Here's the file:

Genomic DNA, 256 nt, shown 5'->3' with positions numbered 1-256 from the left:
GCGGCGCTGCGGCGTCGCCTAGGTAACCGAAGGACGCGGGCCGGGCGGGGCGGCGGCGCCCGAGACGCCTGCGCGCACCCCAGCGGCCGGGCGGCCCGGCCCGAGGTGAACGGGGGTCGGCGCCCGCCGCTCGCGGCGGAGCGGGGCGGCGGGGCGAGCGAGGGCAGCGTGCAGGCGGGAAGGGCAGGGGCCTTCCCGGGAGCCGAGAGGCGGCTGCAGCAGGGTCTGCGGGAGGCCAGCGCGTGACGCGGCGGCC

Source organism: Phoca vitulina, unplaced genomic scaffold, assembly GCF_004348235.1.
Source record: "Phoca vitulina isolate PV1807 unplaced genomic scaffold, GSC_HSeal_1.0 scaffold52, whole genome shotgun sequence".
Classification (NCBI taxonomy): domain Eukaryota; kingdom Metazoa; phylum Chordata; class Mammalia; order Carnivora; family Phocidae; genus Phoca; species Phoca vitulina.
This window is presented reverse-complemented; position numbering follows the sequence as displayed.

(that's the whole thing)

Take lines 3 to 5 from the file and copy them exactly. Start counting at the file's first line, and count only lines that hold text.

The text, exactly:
Source organism: Phoca vitulina, unplaced genomic scaffold, assembly GCF_004348235.1.
Source record: "Phoca vitulina isolate PV1807 unplaced genomic scaffold, GSC_HSeal_1.0 scaffold52, whole genome shotgun sequence".
Classification (NCBI taxonomy): domain Eukaryota; kingdom Metazoa; phylum Chordata; class Mammalia; order Carnivora; family Phocidae; genus Phoca; species Phoca vitulina.